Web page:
Tag Archives: Democratic debate

Democrat Debate Friction


By Jim Ellis

June 10, 2019 — The Politico publication ran a story late last week detailing building friction between the Democratic National Committee and Montana Gov. Steve Bullock, a late-entering Democratic presidential candidate, over the committee leaders apparently axing the western governor from the first debate forum coming later this month.

The source of controversy is the party leadership contending that Gov. Bullock, who looked to have qualified for the debate under the outlined criteria, now has not. Instead, New York City Mayor Bill de Blasio is in position to capture the 20th and final debate podium for the upcoming June 26-27 candidate forums from Miami.

As we have previously reported, the qualifications the party leaders have placed upon the candidates require them to either build a fundraising organization of 65,000 donors, with a minimum of 200 coming from 20 states, or score one percent support in at least three surveys from eight designated pollsters.

Gov. Bullock appeared to have met the polling requirement. He exceeded the one percent threshold in the ABC/Washington Post survey in January. But, the DNC is now disallowing this particular poll, and the action probably eliminates him from the debate.

Their reasoning is that the ABC/Post poll asked an open-ended presidential ballot test question — that is, where the names of the candidates are not read, but the respondents must voluntarily state a name. This type of question is usually employed to test hard name identification and candidate strength.

Continue reading

Hillary Storms Back; Kentucky Close

Oct. 29, 2015 — The first Democratic debate is proving to be an early turning point for former Secretary of State Hillary Clinton. Prior to that event, Clinton was reeling and facing looming challenges ahead. Her strong performance may have at least partially contributed to Vice President Joe Biden’s decision to not enter the race. Her performance before the Benghazi Committee also helped her, and its momentum is a contributing factor to now launching her to a commanding lead in the latest Iowa polls.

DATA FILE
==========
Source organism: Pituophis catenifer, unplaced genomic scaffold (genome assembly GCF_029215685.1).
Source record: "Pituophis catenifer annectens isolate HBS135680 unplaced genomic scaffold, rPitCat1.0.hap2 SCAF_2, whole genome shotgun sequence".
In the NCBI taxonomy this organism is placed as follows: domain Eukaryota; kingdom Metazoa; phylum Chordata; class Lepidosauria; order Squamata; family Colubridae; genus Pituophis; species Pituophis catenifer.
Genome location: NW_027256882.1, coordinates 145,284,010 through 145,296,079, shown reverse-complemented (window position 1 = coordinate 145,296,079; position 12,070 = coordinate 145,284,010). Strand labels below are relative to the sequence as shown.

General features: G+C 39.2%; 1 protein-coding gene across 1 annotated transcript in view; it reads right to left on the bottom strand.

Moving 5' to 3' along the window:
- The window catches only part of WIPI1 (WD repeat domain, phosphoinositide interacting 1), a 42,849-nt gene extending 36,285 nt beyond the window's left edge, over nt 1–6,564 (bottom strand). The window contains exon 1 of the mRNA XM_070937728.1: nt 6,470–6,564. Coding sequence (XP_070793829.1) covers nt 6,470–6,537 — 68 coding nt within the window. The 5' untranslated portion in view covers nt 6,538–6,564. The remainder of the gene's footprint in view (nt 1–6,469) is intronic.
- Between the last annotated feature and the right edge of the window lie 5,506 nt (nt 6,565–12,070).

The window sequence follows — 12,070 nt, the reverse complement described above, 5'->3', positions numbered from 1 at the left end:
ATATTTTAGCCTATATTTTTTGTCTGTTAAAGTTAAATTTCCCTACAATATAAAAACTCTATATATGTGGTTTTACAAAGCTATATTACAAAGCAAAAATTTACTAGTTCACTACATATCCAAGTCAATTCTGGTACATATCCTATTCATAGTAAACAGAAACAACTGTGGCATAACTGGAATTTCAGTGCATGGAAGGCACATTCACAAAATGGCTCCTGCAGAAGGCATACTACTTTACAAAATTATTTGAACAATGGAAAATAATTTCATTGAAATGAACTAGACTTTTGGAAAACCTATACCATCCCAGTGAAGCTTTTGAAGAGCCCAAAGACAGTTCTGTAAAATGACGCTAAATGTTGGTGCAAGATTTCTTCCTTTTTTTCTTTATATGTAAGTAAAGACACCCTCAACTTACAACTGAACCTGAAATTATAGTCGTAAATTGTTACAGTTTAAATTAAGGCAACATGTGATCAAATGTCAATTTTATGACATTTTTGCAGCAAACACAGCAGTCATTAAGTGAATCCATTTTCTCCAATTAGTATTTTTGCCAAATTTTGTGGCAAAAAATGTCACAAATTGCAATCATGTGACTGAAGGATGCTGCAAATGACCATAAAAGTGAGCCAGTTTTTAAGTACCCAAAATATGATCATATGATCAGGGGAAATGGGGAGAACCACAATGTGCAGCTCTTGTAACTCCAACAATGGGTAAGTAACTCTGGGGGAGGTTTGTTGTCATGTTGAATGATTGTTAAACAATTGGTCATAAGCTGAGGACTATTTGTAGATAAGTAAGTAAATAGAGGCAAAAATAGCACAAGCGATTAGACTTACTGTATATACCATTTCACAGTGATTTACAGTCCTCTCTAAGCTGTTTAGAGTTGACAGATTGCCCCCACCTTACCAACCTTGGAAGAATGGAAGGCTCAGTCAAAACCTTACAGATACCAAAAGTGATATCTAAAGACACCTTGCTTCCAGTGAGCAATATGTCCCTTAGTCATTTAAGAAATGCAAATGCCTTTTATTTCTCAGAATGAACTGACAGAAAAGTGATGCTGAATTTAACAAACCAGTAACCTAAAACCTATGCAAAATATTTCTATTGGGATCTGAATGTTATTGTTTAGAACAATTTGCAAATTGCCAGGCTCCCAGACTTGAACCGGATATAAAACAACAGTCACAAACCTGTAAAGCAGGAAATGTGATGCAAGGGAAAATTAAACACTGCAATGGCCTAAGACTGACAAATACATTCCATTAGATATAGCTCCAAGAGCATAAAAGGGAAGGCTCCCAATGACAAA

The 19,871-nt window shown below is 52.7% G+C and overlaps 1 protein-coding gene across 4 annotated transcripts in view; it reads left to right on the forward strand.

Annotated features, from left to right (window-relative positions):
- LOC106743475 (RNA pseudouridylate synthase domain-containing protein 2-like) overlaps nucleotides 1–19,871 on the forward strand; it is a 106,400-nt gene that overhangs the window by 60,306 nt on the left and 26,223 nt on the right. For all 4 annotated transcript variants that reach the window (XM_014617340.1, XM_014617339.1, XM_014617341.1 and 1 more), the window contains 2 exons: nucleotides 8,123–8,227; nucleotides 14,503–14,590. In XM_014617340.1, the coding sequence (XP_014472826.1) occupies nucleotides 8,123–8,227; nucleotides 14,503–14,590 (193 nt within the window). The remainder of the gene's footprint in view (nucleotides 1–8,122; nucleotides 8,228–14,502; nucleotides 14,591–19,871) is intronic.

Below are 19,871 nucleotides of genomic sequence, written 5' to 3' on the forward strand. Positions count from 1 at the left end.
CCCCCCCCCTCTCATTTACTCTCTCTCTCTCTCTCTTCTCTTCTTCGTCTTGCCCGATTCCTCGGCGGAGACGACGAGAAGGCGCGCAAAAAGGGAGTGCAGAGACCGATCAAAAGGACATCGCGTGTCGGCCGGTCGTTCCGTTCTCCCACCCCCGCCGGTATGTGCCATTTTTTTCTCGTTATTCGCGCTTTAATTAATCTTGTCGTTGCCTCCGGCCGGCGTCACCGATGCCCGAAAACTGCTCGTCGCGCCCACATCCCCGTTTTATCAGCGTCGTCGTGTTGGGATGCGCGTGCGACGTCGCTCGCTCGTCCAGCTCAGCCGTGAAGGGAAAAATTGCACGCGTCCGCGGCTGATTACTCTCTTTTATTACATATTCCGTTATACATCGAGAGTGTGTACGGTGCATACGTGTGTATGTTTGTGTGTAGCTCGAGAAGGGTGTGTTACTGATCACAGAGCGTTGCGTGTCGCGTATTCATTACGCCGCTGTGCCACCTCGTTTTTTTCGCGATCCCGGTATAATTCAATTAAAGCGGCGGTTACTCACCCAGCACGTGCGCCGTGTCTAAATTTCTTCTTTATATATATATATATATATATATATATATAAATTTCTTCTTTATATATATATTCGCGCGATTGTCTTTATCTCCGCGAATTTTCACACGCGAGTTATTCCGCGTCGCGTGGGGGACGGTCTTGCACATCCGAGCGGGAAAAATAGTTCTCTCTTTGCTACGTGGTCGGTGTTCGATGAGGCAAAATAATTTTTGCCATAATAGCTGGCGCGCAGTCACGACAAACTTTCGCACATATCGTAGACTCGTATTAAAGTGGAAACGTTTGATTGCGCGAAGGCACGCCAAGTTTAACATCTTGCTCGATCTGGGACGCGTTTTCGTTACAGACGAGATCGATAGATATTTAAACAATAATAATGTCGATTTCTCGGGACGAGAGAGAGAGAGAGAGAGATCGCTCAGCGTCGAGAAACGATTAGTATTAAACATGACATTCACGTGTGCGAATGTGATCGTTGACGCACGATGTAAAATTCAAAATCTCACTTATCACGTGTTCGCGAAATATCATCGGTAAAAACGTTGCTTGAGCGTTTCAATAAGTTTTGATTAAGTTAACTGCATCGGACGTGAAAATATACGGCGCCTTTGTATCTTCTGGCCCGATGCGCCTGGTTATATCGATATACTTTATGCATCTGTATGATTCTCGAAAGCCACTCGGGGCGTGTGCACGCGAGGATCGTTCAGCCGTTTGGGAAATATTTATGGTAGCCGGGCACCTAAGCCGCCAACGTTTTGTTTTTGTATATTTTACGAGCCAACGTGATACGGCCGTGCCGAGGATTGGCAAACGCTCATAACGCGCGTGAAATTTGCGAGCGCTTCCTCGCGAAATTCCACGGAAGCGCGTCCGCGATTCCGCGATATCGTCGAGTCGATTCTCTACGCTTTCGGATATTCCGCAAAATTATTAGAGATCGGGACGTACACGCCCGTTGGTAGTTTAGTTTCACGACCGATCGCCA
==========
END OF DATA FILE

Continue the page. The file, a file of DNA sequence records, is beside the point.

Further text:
Loras College, which released their Republican Iowa results earlier in the week, now reports a huge Clinton advantage over Vermont Sen. Bernie Sanders. According to this data (Oct. 19-22; 500 likely Iowa Democratic Caucus attenders) the former First Lady is now taking a massive 62-24 percent lead over Sanders among those questioned in the Iowa poll. This is quite a reversal of fortunes considering that the Vermont self-proclaimed socialist had been leading in Iowa polling before the debate.

Monmouth University, in the field just after Loras (Oct. 22-25; 400 likely Iowa Democratic Caucus attenders), confirms the latter’s result, finding even a slightly better 65-24 percent split in Clinton’s favor.

Continue reading

Dems Debate While Biden Postpones

Oct. 15, 2015 — While the announced Democratic candidates faced each other in their first official forum at the Wynn Hotel & Casino in Las Vegas Tuesday night, Vice President Joe Biden continued to indicate that he won’t commit to making a decision about whether to enter the presidential contest until at least month’s end.

The continual postponing of the eventual candidacy decision suggests that Biden won’t enter the race. While he does have people around the country who would quickly come to his aid should he begin to construct a campaign, he is simply running out of time to qualify for the Democratic primary ballot separately in all 50 states if he were to begin from scratch in November. Though it would not be impossible for him to qualify, his task becomes immeasurably more difficult.

Waiting until next month to get in the race, when the first vote would be just three months away in Iowa followed by a string of primary and caucus participants casting ballots in non-stop fashion in 56 additional entities through mid-June, would add tremendous pressure to a Biden for President effort. The timing would force the vice president to immediately overcome major campaign logistical obstacles, such as the aforementioned ballot qualification process, hiring staff, developing a fundraising operation, crafting a campaign theme and message, etc. Additionally, he would have to spend virtually all available energy and staff time attempting to take down former Secretary of State Hillary Clinton and Sen. Bernie Sanders (I/D-VT), both of whom are well entrenched in Democratic primary polling.

Continue reading